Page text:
thanks for accepting my invite, after the nice chat we had, eating coconut and chatting about CSS on a terrace in London.
[For a series of lucky events, I was trying to contact her for the interview, while at the same time Daria Bogomolova and Konstantin Dzuin invited her in Badoo. A sign of destiny, probably.]
Thank you very much for this interview opportunity :-)
Can you tell a little bit more about you? I see that now you work at Zalando, right? And previously you worked at Yandex, where BEM was born, and you were one of the big contributors to the promotion of BEM.
Ok, about myself. I am Varya, originally from Russia. In there I have worked for Yandex for 5 years and I was part of BEM team.
Part of the findings were moved into open source, under the name BEM.
Lately, I continued focusing on modular web development. Bringing this practises into the working process was a part of my work for TMG (Amsterdam) and SC5 Online (Helsinki).
Currently I work for a German Zalando, but in Helsinki tech hub. In here, I also hope to develop modular frontend solutions.
Most of the people (actually me too, before doing some research for this project) thinks that BEM is simply for CSS, and in most of the cases that is just about naming conventions.
But from what I understand, it's more complex and involves much more than CSS. I see in the BEM documentation and the Yandex github repositories that there are BEM tools, there is BEMHTML, BEMJS and BEMJSON.
It's more a high-level methodological approach and at the same time a tooling stack/infrastructure to build modular UI components.
Can you explain a little bit more about how BEM was/is used at Yandex, and all this BEM-thingy? I mean, creating a front-end using BEMJSON was completely a surprise, for me!
Yes, all you said is correct.
But to explain it we should go back in the history a bit :-)
Yes please, do it. :)
As I remember it was back in 2008. At Yandex, we already had hundreds of projects which we wanted to be under the same brand style.
However, we supposed that delivering just CSS styles would not be enough. CSS matches with the HTML markup, and often in a component lifestyle this markup can be changed through refactorings or in the new versions of the components.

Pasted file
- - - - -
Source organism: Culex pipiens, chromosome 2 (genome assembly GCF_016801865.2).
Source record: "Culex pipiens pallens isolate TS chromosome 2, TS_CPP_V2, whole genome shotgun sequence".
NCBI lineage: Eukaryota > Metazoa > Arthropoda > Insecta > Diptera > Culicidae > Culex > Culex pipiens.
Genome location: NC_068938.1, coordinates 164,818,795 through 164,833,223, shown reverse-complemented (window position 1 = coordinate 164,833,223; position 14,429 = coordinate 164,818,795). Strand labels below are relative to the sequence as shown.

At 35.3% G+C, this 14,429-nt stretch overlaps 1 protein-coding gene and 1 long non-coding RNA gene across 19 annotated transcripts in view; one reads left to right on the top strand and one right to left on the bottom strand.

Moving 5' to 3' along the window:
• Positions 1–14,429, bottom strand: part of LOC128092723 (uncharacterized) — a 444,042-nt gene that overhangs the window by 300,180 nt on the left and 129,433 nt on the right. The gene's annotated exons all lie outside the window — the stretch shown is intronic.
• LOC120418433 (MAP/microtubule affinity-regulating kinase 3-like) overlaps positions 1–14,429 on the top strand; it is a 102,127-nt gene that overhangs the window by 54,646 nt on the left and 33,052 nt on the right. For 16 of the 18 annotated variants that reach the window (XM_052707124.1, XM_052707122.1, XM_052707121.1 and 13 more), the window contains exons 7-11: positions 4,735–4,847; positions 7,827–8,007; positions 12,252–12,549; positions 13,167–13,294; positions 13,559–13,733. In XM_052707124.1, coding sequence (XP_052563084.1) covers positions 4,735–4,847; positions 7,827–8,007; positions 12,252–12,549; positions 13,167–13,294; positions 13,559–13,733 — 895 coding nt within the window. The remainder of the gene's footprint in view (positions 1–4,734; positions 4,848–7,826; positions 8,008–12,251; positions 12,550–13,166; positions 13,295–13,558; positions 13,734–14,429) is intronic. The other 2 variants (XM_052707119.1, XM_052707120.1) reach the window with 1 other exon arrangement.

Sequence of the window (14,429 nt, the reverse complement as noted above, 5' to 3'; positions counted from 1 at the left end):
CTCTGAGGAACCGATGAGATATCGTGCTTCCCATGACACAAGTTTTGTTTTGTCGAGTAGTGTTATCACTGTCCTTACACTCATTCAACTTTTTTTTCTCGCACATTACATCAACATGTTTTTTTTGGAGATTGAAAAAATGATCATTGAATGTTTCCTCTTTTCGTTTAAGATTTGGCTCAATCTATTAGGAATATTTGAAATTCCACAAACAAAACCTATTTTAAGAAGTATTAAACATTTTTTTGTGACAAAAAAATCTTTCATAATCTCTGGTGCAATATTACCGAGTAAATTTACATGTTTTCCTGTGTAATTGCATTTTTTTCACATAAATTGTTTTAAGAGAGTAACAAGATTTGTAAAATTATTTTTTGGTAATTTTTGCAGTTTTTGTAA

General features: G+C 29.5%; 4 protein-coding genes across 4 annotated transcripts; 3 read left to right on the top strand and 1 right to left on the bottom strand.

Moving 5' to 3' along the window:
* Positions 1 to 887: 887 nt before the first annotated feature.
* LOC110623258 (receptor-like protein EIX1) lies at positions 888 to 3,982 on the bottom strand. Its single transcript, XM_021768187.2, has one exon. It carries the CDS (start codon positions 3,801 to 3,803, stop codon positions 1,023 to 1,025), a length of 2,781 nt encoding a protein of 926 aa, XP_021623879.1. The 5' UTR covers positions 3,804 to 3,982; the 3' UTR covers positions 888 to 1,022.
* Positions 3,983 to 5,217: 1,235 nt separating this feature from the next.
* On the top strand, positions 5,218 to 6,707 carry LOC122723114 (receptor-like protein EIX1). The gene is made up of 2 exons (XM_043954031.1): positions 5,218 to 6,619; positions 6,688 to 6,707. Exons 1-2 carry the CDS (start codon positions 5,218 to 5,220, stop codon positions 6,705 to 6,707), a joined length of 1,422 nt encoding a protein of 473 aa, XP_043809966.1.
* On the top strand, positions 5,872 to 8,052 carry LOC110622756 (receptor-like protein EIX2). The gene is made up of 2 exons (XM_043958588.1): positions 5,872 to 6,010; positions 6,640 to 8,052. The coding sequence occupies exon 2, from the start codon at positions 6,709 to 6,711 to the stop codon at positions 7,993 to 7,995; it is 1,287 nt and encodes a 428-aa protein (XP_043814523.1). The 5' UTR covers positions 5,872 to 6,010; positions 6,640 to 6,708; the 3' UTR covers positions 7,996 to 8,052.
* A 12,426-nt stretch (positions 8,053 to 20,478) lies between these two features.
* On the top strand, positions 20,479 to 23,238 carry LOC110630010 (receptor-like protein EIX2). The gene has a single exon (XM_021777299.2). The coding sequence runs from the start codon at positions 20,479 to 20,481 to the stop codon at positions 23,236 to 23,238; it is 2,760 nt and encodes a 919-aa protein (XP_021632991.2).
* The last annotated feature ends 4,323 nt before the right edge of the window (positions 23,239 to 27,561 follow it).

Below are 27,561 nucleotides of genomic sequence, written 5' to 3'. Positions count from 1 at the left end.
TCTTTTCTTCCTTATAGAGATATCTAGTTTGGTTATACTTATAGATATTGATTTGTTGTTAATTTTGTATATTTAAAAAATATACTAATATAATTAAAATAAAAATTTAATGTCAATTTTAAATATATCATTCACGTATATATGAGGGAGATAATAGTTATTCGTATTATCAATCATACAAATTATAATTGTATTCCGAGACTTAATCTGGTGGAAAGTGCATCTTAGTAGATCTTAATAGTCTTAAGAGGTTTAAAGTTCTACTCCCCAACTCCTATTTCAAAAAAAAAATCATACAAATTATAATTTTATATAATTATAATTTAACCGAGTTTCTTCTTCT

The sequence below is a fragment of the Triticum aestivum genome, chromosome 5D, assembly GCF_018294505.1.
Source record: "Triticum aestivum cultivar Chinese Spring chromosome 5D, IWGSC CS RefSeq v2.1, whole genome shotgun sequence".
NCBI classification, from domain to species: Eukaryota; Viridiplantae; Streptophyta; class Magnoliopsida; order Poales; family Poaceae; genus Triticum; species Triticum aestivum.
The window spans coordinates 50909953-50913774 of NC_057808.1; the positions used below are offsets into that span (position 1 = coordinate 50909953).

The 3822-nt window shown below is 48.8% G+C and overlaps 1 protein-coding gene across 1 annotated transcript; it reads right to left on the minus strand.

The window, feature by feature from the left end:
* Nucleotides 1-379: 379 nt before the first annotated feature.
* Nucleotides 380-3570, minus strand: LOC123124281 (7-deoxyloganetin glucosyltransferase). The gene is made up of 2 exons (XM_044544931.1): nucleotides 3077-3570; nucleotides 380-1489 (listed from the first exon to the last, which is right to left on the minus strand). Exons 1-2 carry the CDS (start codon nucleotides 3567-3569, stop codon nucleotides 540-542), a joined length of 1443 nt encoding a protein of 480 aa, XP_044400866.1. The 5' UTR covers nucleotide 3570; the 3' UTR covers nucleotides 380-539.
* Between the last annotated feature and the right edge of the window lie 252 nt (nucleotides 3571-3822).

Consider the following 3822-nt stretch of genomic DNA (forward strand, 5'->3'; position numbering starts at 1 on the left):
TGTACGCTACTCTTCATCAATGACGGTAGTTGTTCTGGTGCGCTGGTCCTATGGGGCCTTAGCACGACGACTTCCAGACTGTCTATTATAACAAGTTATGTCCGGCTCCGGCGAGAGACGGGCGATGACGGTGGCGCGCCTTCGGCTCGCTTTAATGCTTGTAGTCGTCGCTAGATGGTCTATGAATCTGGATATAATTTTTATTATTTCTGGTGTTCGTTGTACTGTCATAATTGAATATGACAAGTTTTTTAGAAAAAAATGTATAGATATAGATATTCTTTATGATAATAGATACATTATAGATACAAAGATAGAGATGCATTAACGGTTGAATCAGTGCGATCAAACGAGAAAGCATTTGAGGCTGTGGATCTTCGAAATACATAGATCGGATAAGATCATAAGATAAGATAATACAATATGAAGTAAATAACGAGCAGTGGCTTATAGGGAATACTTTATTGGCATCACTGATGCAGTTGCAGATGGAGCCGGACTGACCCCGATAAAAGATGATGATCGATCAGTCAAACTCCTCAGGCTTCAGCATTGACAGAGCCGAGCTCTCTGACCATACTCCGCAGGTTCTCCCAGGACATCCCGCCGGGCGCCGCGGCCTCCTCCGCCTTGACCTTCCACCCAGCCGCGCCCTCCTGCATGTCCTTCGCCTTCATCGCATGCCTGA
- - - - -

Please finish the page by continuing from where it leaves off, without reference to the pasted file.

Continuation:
To deliver CSS-only library would have caused a lot of pain when switching from version to version for our in-house library customers. If you have to imagine this kind of pain, think about new versions of Bootstrap :-) And multiply it by 1000 due to the bigger size of the library and the amount of projects.
This is why from very beginning Yandex component libraries included the templating solution to produce HTML markup as well as CSS. By that time, it was XSL.
The whole idea was a higher abstraction for a web interface. As a user sees the interface as a whole piece, a developer should consider it pretty similarly.
The customers of Yandex UI libraries described the web pages they wanted to get as XML files where instead of complex markup with attached CSS and JS, they just wrote <bem:this-awesome-component please="yes"/>.
But in principle it was similar. A library customer described the desired page as a JSON file, where the needed components were nested JSON objects.
Well, described this way it's a completely different perspective on BEM. Simply impressive.
And now it makes sense "1000 times Bootstrap" :)
So, BEM was essentially a whole system (not simply a framework or a naming strategy) to solve large-scale problems and deal with this kind of complexity. And I can only imagine the number of developers involved.
But how comes that this approach has widespread across the front-end world and was adopted (we will see in a moment how) by almost every developer and team as THE solution to all their CSS problems, when in most of the cases the projects and the complexity involved were probably infinitesimally lower than the ones faced in Yandex?
Was simply "the right thing with the right appeal at the right moment"? An easy solution for the problems emerging at the growth of CSS complexity? Or there was much more?
And why do you think people took only one part - essentially the CSS naming strategy, and the resulting better modularity - and left out all the rest? Was again a matter of "pick and choose a quick solution to a problem"?
In short, I think it was too complex to learn, while the average frontend problems were not as heavy as we have now.